20-year-old Jack Rutter has an alter ego. The Salt Lake City native moonlights as Ritt Momney — a musical project that started out as an indie rock band with high-school friends, before its other members dispersed to follow Mormon missions. As a solo artist, Rutter turned inward to record a 13-song LP, Her and All of My Friends, which candidly examines melancholia and his own detachment from Mormon culture.
Rutter later released a reimagined version of Corinne Bailey Rae’s bubbly 2006 hit single “Put Your Records On” — which has taken off recently on TikTok. The track debuted at Number Six on Rolling Stone‘s Trending 25 chart this week, which ranks fastest-rising songs regardless of fame or genre. There, Rutter is sandwiched between Bring Me the Horizon and Finneas — known by many as Billie Eilish’s collaborator and brother — thanks to a 268% surge in the cover song’s weekly growth. On Spotify, it already has more than 10 million streams.
“The song was doing pretty well, but it wasn’t doing nearly as well as it was before the TikTok trend began,” Rutter tells Rolling Stone. “It started to get playlisting, and I was super stoked about that. And then, it really was an almost overnight shift.” Rutter’s manager texted him about the song’s numbers being high — so he logged onto TikTok and noticed that a user named Skiian had started a makeup trend using the song. Suddenly thousands of creators were using his audio.
“It happened fast, and within a day or two, I was getting on all these Zoom calls with labels,” Rutter recalls. “It was intense. It seemed like I was just chilling and then, all of a sudden, a hundred people run into my house like, ‘Let’s go, let’s go, let’s go!'”
He signed a deal with Disruptor/Columbia Records two days ago, on Tuesday.
Rutter didn’t expect to break through via a viral cover song. He’d moved to Los Angeles a year ago with the intent of inserting himself into the music industry, but moved back to Salt Lake earlier this month because COVID was putting a damper on those plans — ironically, however, the industry would soon be coming to him.
Though he released the Corinne Bailey Rae cover in late April through independent service Distrokid, it was TikTok user Skiian’s use of the song that propelled it into true virality. According to Rolling Stone’s data and analytics provider Alpha Data, total steams of the track are up by 282 percent when comparing the week of September 11th with the week of August 28th. Makeup influencers like Abby Roberts (who has 12 million followers) and James Charles (24 million followers) have all used the song; videos from the two of them alone attracted 35 million views.
Rutter is still processing the phenomenon that is this cover’s success — because, he says, the music he writes is usually a projection of his own deep sadness. For something so positive to serve as a career-defining moment was unexpected.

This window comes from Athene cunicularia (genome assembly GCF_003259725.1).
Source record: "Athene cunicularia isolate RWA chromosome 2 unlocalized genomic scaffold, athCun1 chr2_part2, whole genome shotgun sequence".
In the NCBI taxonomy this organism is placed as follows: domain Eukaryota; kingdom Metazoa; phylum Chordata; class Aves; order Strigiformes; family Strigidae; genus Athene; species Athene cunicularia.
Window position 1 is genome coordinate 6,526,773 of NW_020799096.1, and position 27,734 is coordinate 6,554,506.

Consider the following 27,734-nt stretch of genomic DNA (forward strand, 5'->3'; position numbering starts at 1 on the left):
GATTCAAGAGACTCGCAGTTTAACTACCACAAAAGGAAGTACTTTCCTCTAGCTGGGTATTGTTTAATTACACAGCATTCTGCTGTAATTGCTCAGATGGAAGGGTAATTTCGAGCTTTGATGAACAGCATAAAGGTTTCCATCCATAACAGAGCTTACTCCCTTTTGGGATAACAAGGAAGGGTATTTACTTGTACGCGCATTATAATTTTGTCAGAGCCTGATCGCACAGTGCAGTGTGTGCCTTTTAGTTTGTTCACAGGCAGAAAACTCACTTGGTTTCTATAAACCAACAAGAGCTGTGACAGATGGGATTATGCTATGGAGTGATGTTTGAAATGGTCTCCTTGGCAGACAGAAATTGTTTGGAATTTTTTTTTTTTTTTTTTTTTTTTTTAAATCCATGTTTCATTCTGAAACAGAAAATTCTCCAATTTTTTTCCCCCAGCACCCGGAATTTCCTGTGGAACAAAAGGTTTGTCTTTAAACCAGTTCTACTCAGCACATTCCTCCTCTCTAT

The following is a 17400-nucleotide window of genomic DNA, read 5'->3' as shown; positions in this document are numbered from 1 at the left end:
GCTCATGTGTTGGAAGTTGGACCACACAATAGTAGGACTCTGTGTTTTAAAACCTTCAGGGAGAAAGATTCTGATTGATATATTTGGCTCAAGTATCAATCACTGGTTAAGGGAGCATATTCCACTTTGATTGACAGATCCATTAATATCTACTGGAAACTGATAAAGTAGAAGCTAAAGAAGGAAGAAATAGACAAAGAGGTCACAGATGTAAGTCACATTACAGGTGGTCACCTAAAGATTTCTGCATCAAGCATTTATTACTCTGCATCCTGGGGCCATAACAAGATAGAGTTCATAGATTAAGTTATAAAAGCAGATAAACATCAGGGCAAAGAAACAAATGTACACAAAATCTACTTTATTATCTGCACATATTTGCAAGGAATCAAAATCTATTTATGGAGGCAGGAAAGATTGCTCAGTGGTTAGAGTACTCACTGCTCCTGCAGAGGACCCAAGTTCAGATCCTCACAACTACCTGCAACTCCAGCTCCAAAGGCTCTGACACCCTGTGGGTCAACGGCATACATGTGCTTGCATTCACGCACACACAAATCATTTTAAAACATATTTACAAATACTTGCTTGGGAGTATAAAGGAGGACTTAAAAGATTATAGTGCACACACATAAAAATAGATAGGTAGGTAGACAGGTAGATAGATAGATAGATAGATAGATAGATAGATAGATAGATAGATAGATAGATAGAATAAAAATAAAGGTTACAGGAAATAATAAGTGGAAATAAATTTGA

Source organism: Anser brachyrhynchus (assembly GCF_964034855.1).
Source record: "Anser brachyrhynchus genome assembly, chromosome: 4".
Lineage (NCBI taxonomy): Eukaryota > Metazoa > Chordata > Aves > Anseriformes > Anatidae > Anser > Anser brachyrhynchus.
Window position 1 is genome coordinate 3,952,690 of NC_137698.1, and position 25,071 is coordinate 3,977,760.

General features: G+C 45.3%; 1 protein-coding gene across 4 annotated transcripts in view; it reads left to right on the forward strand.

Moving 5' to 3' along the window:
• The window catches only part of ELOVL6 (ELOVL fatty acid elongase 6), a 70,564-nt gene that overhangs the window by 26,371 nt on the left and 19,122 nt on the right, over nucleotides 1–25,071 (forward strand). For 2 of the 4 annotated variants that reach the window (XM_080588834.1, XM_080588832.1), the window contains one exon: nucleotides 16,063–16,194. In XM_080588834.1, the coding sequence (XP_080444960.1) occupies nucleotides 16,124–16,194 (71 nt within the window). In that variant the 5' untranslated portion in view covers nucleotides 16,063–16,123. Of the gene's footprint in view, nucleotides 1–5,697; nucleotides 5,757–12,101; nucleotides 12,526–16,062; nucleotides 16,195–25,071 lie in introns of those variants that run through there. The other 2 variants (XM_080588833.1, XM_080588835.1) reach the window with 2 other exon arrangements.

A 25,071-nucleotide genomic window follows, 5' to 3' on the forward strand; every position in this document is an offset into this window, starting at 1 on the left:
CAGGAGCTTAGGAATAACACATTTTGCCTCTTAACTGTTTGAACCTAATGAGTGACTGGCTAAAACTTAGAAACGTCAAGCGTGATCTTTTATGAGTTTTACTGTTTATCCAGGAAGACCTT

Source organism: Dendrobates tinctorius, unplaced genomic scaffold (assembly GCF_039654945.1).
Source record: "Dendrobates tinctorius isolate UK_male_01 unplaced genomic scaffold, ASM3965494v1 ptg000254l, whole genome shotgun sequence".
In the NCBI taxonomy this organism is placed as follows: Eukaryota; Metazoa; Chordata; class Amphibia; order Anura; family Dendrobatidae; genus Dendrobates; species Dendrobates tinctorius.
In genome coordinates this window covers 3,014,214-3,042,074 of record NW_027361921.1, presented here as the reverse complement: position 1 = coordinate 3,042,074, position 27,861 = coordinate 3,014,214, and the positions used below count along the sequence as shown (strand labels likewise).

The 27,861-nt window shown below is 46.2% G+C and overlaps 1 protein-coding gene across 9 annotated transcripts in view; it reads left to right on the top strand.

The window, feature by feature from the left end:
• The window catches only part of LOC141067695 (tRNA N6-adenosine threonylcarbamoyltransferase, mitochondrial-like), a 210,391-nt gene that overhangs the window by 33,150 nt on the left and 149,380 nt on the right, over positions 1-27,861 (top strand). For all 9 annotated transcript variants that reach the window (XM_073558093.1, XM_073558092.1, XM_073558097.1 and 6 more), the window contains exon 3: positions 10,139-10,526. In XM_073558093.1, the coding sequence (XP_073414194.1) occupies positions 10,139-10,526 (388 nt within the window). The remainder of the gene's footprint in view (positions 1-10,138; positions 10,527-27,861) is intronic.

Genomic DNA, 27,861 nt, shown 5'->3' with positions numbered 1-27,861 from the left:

“I was in a worse place when I was making the album and didn’t have a grip on my depression,” he says. “Right after COVID-19 hit, I wanted to be working on something, but I really felt that — with how depressing the world already was at that point — I couldn’t handle writing a depressing song. It was too much. I started playing around with the idea of manifesting happiness instead of projecting my own sadness. It was pretty therapeutic.”
He describes “Put Your Records On” as “such a positive and hopeful song” and “one of the best examples of harnessing a feeling.” Rutter adds that he “felt like a lot of the people I know and care about could use a song like this right now.”
He doesn’t imagine that the next Ritt Momney album will sound much like that at all — which, he says, is a source of anxiety for him because so much of his newly expanded fanbase only knows him through the bubbly pop cover — but also thinks that it may be more diverse due to the exploration of growth that comes from sadness. He has realized, he says, that “it doesn’t have to be so heavy all the time.”
Rutter, for now, just wants to make sure that all his younger fans on TikTok know he didn’t write “Put Your Records On” — which many of them apparently thought. “All the credit goes to Corinne Bailey Rae,” he says. “I really didn’t change much about the song besides modernizing it a bit. The song is what’s doing the heavy lifting. I’ve felt some guilt for getting all of this stuff off of somebody else’s song, because it opened up so many doors for me.” Rutter’s dream is to collaborate with Rae herself. “If she’s down, I would love to do a duet with her,” he says. “That would be amazing.”